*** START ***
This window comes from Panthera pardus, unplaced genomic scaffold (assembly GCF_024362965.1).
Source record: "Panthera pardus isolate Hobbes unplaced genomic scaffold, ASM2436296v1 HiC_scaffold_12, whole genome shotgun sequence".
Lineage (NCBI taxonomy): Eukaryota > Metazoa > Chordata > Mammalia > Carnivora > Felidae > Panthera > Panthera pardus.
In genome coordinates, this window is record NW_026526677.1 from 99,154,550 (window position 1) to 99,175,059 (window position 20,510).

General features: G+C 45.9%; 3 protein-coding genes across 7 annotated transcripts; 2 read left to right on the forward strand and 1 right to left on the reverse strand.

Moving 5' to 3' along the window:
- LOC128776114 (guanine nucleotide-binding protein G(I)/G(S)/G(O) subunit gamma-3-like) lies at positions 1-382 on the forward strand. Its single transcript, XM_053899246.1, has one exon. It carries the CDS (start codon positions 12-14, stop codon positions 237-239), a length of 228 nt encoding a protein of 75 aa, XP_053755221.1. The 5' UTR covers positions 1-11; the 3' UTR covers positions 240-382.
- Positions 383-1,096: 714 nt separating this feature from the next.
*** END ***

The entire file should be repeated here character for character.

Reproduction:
This window comes from Panthera pardus, unplaced genomic scaffold (assembly GCF_024362965.1).
Source record: "Panthera pardus isolate Hobbes unplaced genomic scaffold, ASM2436296v1 HiC_scaffold_12, whole genome shotgun sequence".
Lineage (NCBI taxonomy): Eukaryota > Metazoa > Chordata > Mammalia > Carnivora > Felidae > Panthera > Panthera pardus.
In genome coordinates, this window is record NW_026526677.1 from 99,154,550 (window position 1) to 99,175,059 (window position 20,510).

General features: G+C 45.9%; 3 protein-coding genes across 7 annotated transcripts; 2 read left to right on the forward strand and 1 right to left on the reverse strand.

Moving 5' to 3' along the window:
- LOC128776114 (guanine nucleotide-binding protein G(I)/G(S)/G(O) subunit gamma-3-like) lies at positions 1-382 on the forward strand. Its single transcript, XM_053899246.1, has one exon. It carries the CDS (start codon positions 12-14, stop codon positions 237-239), a length of 228 nt encoding a protein of 75 aa, XP_053755221.1. The 5' UTR covers positions 1-11; the 3' UTR covers positions 240-382.
- Positions 383-1,096: 714 nt separating this feature from the next.